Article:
Finding--and dealing with--a lawyer
Divorce can be an intimidating process for the uninitiated. In law, there is no area that generates as much paper work or requires the filing of more forms. As a result, the process can be confusing, time consuming, and often, very costly financially and emotionally. As a result, choosing a lawyer may be the most important decision you make.
Not every lawyer will be right for every person. You must be sure that your philosophy of the proceedings matches with your lawyers philosophy. As a result, you must ask questions that reflect your specific concerns.
A good lawyer will:
- help you to understand and focus on the issues of your divorce without losing sight of the emotional nature of the proceedings;
- help you to prepare for court proceedings in advance
- provide prompt and courteous responses to your questions;
- provide information and methods to help you reduce your legal fees.
To choose an attorney you should find a number of candidates to interview. The best way to find a good lawyer is to ask for a recommendation from someone you know and trust. However, don't just get names form you friends. Instead, ask them detailed questions regarding the specific strengths and weaknesses of the attorneys they recommend. If you still need more prospects, you may locate a lawyer through your local bar association's attorney referral service or through an internet listing service.
WHAT IF I CANNOT AFFORD A LAWYER?
Most states have non-profit organizations that will represent low income divorce litigants. Often these organizations are called "Legal Aid" or "Legal Aid Services." You may also find student lawyers ready to assist you through practicum courses at local law schools. To find legal aid services in your area, you may wish to start with your local bar association or law schools in your area.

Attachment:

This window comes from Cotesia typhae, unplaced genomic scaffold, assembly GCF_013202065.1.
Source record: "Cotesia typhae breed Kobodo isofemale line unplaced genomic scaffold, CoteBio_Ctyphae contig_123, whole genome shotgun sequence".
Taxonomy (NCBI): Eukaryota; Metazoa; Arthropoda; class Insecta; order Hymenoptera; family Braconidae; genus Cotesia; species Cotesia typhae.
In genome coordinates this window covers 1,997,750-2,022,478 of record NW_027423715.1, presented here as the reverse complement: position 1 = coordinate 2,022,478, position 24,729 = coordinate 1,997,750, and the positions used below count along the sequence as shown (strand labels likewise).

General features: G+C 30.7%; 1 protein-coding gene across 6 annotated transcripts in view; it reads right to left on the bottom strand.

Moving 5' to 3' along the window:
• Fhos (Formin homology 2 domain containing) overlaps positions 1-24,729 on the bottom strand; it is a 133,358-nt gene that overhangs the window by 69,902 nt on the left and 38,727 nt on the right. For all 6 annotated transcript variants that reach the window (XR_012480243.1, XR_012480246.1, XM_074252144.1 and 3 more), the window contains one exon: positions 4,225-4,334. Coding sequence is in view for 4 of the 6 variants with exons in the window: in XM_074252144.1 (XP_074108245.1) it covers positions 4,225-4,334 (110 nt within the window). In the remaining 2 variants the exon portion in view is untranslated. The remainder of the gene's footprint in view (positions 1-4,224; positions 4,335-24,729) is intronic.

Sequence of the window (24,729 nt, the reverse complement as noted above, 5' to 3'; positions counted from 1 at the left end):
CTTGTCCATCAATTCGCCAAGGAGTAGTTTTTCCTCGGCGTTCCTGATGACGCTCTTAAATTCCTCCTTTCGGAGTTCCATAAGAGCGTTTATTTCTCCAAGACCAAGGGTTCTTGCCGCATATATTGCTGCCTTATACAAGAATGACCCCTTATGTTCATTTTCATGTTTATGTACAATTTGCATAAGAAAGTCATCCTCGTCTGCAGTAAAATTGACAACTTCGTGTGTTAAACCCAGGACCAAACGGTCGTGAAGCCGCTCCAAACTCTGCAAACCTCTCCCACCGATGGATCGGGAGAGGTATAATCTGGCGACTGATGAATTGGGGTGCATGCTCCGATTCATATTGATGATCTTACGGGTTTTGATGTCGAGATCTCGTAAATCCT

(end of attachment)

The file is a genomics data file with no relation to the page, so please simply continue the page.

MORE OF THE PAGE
Remember that finding lawyers is only the first step. A referral service simply compiles a listing of attorneys in your geographic without screening the attorneys listed for reputation or experience. You must still interview your attorney to determine whether he or she is qualified and whether his or her philosophy fits with your own.
It is important to remember that not every lawyer is appropriate for every client. It is important that your philosophy matches that of your attorney. Nothing is worse than feeling like your interests are not being represented or that you are being bullied into a settlement. The lawyer is there to provide you with advice on the legal issues and to plan strategies regarding the presentation of the case. However, the ultimate decisions regarding the legal issues are yours alone.
Remember, it is your case!
Most lawyers will offer a free initial consultation. You should speak with the lawyers that you intend to interview in advance regarding any costs associated with your first meeting. Meeting with a lawyer may seem intimidating. To ensure that you are prepared, you may wish to make out a list of questions or points that you would like to raise in the interview. Additionally, If you have already been served legal papers, bring them to the interview along with any correspondence or other relevant documents. This will allow the lawyer to assess the potential issues in your case.
Some questions you may wish to ask include the following:
- How long have you been a lawyer;
- What is your primary area of practice;
- Do you have any other practice areas;